Photography, Truth and Justice
Do photos help us understand the truth and spur movements?
What does this mean?
What do you think? Do photos tell the truth?
Photography and Race
Photography and History
•Some of you will talk – some of you will type on the back channel. Then we will switch.
•We will continue this discussion throughout the unit to help you formulate ideas for your essay.
Using Photography to Make an Argument
Today, we will read and study the poem, looking for parallels between now and then. We will consider the ways this poem still speaks the truth and search for photographs that potentially can help us reveal that truth to an audience.
This should be fun!
Photography implies that we know about the world if we accept it as the camera records it. But this is the opposite of understanding, which starts from not accepting the world as it looks. All possibility of understanding is rooted in the ability to say no. Strictly speaking, one never understands anything from a photograph. Of course, photographs fill in blanks in our mental pictures of the present and the past: for example, Jacob Riis’ images of New York squalor in the 1880’s are sharply instructive tot hose unaware that urban poverty in late-nineteenth-century America was really that Dickensian. Nevertheless, the camera’s rendering of reality must always hide more than it discloses. As Brecht points out, a photograph of the Krupp works reveals virtually nothing about that organization. In contrast to the amorous relation, which is based on how something looks, understanding is based on how it functions. And functioning takes place in time and must be explained in time. Only that which narrates can make us understand.
The limit of photographic knowledge of the world is that, while it can goad conscience, it can finally never be ethical or political knowledge. The knowledge gained through still photographs will always be some kind of sentimentalism, whether cynical or humanist. It will be a knowledge at bargain prices – a semblance of knowledge, a semblance of wisdom…The very muteness of what is hypothetically, comprehensible in photographs is what constitutes their attraction and provocativeness. The omnipresence of photographs has an incalculable effect on our ethical sensibility. By furnishing this already crowded world with a duplicate on e images, photography makes us fell that the world is more available than it really is.
Needed to have reality confirmed and experience enhanced by photographs is an aesthetic consumerism to which everyone is now addicted. Industrial societies turn their citizens into image-junkies, it is the most irresistible form of mental pollution.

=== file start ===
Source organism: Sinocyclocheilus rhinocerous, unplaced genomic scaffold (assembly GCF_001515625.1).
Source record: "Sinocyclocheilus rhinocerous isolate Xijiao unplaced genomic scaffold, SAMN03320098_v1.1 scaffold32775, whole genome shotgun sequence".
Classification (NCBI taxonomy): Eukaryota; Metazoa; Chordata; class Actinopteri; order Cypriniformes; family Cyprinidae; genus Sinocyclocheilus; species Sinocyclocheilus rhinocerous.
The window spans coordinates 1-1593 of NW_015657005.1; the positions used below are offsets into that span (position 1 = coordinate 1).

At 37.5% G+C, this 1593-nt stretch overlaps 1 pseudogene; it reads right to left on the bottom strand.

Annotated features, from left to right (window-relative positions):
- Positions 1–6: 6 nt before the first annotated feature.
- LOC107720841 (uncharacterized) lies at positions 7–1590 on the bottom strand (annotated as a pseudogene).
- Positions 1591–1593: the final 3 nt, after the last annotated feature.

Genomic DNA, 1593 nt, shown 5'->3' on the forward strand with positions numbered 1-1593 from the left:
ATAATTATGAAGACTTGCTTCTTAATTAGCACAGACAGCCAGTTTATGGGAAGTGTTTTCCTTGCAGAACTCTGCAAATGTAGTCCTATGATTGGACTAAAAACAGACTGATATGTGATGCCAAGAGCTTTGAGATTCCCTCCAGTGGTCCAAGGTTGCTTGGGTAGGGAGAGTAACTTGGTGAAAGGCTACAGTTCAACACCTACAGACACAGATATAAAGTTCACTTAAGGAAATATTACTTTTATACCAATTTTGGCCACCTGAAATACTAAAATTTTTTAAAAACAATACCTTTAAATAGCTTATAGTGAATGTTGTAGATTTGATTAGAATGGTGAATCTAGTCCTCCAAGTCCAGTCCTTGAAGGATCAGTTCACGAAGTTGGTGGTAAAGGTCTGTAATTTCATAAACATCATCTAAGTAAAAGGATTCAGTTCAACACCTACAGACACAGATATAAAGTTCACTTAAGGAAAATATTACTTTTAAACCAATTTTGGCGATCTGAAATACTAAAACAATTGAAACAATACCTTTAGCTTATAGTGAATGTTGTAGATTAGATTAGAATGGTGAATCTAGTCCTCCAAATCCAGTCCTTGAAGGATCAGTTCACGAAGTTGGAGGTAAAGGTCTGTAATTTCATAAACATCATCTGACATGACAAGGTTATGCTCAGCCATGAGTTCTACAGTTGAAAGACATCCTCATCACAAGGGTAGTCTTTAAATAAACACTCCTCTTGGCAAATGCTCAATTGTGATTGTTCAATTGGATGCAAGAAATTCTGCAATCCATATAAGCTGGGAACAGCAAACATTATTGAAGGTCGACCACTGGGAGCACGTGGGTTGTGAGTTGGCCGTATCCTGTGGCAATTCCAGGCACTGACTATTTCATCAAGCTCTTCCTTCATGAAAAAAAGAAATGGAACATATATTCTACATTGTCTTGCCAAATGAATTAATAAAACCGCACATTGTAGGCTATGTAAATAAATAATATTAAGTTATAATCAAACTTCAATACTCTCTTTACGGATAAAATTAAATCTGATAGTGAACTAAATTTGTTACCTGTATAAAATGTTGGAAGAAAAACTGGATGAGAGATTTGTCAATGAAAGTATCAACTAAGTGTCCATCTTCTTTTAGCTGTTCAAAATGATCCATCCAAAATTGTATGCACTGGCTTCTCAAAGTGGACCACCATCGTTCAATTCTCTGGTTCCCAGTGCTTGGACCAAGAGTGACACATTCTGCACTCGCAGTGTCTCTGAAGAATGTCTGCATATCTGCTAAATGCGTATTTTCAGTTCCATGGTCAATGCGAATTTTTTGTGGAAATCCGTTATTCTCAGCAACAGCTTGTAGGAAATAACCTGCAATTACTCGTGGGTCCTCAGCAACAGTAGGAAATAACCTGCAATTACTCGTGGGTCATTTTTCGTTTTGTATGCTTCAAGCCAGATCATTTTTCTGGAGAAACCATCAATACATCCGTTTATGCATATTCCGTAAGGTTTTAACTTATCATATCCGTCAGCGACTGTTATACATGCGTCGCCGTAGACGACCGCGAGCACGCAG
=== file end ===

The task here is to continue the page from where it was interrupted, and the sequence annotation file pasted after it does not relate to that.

On Photography - 1977
To what extent does photography limit or enhance our understanding of the world?
Today you will HAND WRITE your essay. You have 50 minutes to write. Use all of the resources you have to help you.
Analysis to Action - You Make The Argument!
Today we will spend some time looking at sample photo essays, generating a list of characteristics, and deciding which styles appeal to you personally.
Genre Study - The Photo Essay
What unique choices did you notice?
Make yourself a list:
A good photo essay does:
Write your proposal!
You will write a blog post TODAY that includes you topic idea, working thesis, why that topic is appealing to you, your plan for taking photos and the list of what all photo essays have and unique features of some photo essays.
Link to NYTimes list: http://learning.blogs.nytimes.com/2015/02/05/301-prompts-for-argumentative-writing/
Tips For Taking Better Photos...
- Choose one that you think really does a good job of capturing the story/message you are trying to send. Discuss why you think it is effective.
- Choose one that you think is weaker or that you might want to retake and discuss why it isn't as effective.
Remember what you told me that a good intro will do 2 things:
1. Pull out the emotional or value aspect of your topic to help your reader immediately care.
2. Use some shocking facts or statistics to illustrate logically why this issue is worth considering.
Captions can take various forms. The most boring and least useful captions simply tell what the photo illustrates. Don't do that. The best captions are going to make arguments, tell stories, use quotes, help the reader build curiosity about the topic. Look at the samples above for some examples of good captions.
Others aiming to argue through photography...
Remember these criteria:
- Creative Title
- Intro with research, statistics and emotion
- captions of 1-3 sentences for each photo
- 10-12 photos total, at least half of which you took yourself
- conclusion with a call-to-action